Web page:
The Outfit Formulas Petite Girls Swear By

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The fashion world can be tough when you’re petite, especially if you’re under 5’3”. Almost every trend that makes its way down the runway is much more carefully analysed by a short girl. Those of taller stature can take trends like maxi dresses or midi skirts at face value; chic and sophisticated. For a petite girl, our first thoughts revolve around the amount of tailoring necessary for a trend to fit our shorter limbs. We’re constantly in a mad dash to find our size in the shops and we’ve been known to stash the last of limited petite styles at the back of the rack, hoping to keep it safe until we make our final purchase decision.

We were on the 80s trend train much earlier than its revival with fashion insiders. While we’d love to take credit for its comeback, our take on the trend emerged from unintentional oversized shoulders that made participating in power suit trends a complete joke. Buying denim is an entirely different experience for petite girls who often learn the hard way that what’s considered cropped to everyone else is full length in their books. Flared jeans are a massive no-no unless specifically tailored in the petite section and anything oversized should be approached with serious caution.

Instagram / @imlvh

In a world where fashion rules are constantly being challenged alongside long outdated definitions of body types, the idea is to embrace our natural body shape and use fashion to bring out the best in us. As we get to know our bodies and personal style preferences, short girls, in particular, make it their mission to know about the best style tricks to make trends work for them. We’re quick to develop an armoury of styling hacks that allow us to make sartorially based decisions every day, taking a mental note of the various outfit formulas that work for us. The trick is to deploy this formula as a repeatable model both when shopping and when styling daily outfits.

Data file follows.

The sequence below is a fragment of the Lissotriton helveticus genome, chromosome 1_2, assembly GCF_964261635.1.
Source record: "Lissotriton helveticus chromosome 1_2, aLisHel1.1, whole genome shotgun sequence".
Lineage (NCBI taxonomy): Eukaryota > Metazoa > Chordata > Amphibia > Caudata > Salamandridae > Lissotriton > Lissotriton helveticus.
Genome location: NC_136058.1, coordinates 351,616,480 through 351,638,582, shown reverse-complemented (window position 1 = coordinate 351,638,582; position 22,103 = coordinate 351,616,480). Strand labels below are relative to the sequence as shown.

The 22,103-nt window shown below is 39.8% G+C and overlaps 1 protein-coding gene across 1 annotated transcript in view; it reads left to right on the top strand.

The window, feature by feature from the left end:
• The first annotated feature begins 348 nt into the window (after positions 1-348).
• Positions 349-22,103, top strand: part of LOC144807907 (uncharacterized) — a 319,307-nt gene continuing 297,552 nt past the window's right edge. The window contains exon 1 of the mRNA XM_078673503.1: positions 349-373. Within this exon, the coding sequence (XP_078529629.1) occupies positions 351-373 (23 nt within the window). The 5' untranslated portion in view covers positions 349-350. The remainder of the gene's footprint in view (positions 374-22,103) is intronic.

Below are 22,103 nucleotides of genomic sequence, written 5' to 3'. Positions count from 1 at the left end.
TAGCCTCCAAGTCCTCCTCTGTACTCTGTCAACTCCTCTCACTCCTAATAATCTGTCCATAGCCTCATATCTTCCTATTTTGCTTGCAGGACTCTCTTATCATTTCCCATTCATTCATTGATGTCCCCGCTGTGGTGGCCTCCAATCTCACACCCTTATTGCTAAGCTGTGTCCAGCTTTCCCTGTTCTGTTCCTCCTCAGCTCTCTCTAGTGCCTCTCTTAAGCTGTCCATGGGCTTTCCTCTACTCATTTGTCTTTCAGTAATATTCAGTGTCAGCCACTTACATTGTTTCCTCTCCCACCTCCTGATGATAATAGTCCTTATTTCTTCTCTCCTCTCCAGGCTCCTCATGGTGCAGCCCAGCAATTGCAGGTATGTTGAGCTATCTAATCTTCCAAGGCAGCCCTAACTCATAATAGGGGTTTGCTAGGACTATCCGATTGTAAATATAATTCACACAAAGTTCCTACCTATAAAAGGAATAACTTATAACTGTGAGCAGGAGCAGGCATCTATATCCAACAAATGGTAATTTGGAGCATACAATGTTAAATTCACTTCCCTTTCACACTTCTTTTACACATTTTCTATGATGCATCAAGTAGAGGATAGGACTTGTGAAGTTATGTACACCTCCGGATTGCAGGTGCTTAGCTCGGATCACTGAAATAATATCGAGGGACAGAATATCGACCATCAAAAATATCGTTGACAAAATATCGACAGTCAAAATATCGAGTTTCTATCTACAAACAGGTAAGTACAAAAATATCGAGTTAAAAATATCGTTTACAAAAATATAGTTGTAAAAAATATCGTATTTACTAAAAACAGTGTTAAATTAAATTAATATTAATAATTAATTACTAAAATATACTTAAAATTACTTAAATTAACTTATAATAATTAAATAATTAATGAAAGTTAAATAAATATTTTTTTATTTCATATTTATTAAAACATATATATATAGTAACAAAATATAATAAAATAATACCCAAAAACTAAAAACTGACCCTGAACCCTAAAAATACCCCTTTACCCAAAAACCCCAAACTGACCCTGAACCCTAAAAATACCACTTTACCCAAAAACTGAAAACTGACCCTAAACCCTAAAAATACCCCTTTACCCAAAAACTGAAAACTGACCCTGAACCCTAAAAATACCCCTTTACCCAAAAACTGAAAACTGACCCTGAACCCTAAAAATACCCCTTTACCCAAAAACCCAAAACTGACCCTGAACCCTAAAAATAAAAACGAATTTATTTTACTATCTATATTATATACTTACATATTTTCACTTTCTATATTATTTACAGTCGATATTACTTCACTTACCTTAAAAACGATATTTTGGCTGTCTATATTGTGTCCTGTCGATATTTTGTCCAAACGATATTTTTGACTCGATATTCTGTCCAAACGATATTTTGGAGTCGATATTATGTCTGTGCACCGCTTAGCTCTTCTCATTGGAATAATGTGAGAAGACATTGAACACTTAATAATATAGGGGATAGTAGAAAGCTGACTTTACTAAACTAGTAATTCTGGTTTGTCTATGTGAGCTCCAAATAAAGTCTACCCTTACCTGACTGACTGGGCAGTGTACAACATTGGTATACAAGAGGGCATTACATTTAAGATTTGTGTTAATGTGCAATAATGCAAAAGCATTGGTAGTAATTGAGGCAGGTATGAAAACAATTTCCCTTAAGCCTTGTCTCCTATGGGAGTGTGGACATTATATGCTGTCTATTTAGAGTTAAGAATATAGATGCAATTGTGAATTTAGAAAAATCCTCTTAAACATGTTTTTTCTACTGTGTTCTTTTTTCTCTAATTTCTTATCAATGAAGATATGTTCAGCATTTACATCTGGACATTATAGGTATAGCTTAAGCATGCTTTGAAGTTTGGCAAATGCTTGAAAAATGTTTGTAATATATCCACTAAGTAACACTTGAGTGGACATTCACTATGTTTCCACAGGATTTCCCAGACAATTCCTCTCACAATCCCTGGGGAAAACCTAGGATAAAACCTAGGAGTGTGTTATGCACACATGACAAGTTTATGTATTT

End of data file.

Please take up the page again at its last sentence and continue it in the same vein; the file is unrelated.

Scroll through to discover the best outfit formulas for petite girls.

The Power of Cropped Denim

Cropped jeans may seem counterintuitive but play into the rule of thirds and all will become clear. The rule of thirds when it comes to petite dressing refers to building outfits that create the right proportions for your smaller frame i.e the bottom half of your outfit makes up two-thirds of your body while the top takes up the other third. 

Bleach Editor Cropped Jeans, £49 at Topshop
Cropped Wide Coduroy Trousers, £59 at & Other Stories
BDG White Belted Flood Trousers, £55 at Urban Outfitters

Get Waisted with Wide-Leg Trousers

When it comes to trouser length for petite girls it’s an all or nothing approach so if baring your ankles in the winter breeze doesn’t appeal to you take things to the other extreme with a wide leg trouser. The floor-skimming style of the palazzo pant requires heels, particularly for the petite girl.

Going back to the importance of proportions, those of smaller frames risk getting lost in the volume of wide leg trousers. Avoid this by keeping tops tucked in to show off your waist.

Flare Trousers, £39.99 at Zara
Straight High Jeans, £39.99 at H&M
High Waist Velvet Trousers, £60 at & Other Stories

In Her Shoes

The most obvious tip of all for those vertically challenged is to embrace heels. The rising popularity of kitten heels goes in your favour on this front and removes intimidation (and lack of practicality) that comes with wearing heels on a daily basis. When your feet need a break to employ pointed flats to do the job, using their shape to make legs and feet look longer. To add to leg lengthening illusions, it’s important to pay close attention to colour, going for a classic nude or the same colour as your trousers, as though they’re extensions of them. This same idea applies to boots too. Boots that reach mid-calf area are out of bounds for petite girls. Instead, opt for longer lengths like over or just below the knee.

Dutchess, £139 at Kurt Geiger London
Slingback Court Shoes, £65 at Topshop
Henley High Ankle Boots, £89 at Topshop

All in all, pay attention to the clothes you love. More often than you think, there’s a tailoring answer there should you need it so avoid limiting yourself to the “I’m too short for that” box. Fashion is subjective and highly personal. Do what works for you and own it.

Niamh Crawford-Walker

Niamh is a full time fashion and features writer at The Style Edit. Her work has previously appeared in IMAGE magazine, image.ie and Emirates Woman.

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